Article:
The award recognizes her outstanding commitment to educating pediatricians in infectious diseases, her work as associate editor of the Red Book, the foremost source on pediatric infectious disease, and her efforts on a national level with groups such as the National Vaccine Advisory Committee.

Jackson is recognized locally, regionally and nationally as a master clinician and educator on the topic of pediatric infectious diseases. A pediatrician at Children’s Mercy Kansas City for 35 years, she is widely recognized for developing one of the nation’s leading and most robust infectious diseases programs. The division focuses on research to prevent antibiotic resistance, judicious use of antibiotics, and optimal use of vaccines.

She is also passionate about medical education including developing a fellowship program to train pediatric infectious diseases doctors. And she is active in research collaborations with foundations including the CDC and the NIH to investigate the impact of new vaccines. Among her many achievements while division director has been the description of a national outbreak of the polio-like virus called enterovirus D68.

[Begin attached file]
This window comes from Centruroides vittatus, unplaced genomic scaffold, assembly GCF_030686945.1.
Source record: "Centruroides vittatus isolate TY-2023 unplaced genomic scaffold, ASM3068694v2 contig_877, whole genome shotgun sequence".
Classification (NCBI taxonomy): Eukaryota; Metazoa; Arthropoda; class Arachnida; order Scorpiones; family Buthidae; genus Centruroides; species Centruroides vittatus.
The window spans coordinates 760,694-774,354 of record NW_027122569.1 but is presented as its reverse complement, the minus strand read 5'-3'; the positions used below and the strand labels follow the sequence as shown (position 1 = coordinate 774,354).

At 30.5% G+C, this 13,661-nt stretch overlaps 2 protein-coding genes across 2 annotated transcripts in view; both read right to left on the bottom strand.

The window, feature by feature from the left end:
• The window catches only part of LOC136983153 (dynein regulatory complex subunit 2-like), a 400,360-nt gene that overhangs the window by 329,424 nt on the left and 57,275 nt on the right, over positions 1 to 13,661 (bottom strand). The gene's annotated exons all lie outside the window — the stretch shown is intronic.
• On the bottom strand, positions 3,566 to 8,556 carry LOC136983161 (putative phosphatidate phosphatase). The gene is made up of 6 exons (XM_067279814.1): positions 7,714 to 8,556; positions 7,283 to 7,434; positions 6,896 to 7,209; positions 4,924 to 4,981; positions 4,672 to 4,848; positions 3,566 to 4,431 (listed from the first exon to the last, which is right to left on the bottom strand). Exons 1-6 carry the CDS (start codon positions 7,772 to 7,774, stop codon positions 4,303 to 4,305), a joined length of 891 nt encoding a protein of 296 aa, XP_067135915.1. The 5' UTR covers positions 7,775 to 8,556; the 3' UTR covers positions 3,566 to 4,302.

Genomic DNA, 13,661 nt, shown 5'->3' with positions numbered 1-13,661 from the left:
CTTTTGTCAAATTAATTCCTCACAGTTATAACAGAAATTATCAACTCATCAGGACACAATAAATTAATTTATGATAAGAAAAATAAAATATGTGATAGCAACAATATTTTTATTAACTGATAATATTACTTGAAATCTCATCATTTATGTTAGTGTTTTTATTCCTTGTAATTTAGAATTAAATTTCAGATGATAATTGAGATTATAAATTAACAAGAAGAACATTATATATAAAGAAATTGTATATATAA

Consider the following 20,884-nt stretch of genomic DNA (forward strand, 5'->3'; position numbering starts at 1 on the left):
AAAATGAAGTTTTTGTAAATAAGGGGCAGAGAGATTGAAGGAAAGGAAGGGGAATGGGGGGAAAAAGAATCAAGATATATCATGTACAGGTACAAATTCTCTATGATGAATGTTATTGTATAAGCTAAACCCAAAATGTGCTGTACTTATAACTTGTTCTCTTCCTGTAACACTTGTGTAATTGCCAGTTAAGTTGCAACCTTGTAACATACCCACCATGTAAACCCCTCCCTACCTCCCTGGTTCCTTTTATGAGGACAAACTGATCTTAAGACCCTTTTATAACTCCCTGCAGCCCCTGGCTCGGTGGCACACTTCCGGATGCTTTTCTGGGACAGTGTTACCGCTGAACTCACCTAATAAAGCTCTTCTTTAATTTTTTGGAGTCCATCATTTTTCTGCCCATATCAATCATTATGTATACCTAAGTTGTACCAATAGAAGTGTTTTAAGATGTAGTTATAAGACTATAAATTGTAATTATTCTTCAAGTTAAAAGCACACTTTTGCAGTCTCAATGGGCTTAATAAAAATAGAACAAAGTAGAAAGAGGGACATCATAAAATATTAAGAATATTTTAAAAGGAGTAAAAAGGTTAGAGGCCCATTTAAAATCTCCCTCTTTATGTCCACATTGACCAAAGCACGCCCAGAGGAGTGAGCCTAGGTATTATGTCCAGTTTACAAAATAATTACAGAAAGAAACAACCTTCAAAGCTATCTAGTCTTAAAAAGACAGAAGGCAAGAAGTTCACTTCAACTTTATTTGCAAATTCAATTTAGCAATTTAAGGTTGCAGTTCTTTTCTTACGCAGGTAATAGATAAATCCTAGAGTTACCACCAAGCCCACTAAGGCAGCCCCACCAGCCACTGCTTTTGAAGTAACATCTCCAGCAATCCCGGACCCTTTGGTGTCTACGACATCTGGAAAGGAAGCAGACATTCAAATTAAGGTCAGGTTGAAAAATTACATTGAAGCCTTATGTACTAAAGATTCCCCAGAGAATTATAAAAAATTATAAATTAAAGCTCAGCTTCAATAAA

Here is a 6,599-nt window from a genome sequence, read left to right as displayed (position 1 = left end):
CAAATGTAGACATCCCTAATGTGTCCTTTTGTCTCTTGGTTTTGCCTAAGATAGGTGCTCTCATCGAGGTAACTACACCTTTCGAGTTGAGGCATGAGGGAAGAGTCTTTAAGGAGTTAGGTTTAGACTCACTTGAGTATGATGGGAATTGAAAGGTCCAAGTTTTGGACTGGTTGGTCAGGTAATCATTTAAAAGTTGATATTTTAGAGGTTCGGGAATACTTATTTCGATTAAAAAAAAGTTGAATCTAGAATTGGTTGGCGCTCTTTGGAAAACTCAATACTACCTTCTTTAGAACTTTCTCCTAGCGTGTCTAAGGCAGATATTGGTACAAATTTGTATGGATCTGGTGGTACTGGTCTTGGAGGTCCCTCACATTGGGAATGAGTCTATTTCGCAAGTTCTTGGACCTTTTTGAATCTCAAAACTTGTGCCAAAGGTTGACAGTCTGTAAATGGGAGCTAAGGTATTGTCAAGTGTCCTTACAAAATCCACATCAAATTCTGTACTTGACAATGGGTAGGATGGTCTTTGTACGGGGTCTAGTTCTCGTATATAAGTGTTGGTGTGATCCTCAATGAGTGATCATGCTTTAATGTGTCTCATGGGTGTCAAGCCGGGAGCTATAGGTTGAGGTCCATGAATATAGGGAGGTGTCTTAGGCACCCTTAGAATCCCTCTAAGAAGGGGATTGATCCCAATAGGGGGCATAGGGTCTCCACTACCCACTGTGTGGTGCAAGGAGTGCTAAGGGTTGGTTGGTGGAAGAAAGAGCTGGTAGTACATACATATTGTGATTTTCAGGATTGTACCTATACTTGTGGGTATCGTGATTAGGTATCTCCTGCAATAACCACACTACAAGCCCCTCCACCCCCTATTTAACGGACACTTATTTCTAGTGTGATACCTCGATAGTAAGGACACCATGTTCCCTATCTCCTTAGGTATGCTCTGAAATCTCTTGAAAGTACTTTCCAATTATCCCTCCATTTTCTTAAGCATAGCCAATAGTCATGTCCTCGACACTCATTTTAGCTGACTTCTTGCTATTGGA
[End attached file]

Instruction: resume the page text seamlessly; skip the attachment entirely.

A mentor to many residents, fellow trainees and others in pediatric fields, Jackson often guides others to access leadership roles in the fields of pediatric infectious diseases, child abuse and mistreatment, and general pediatrics.

She was appointed interim dean of the School of Medicine in June 2018, becoming the first graduate of the program to become dean and one of only 26 female medical school deans in the nation. In that role, she has begun a transformation of programs to enhance student and faculty engagement, worked to find solutions to ongoing issues, and has continued her commitment to pediatric infectious diseases at Children’s Mercy. She was also recently appointed the Special Advisor to the Chancellor on Health Affairs and will assist in the current search for a new dean.

The American Academy of Pediatrics honored Jackson with the lifetime achievement award on Oct. 28 during its national conference and exhibition in New Orleans.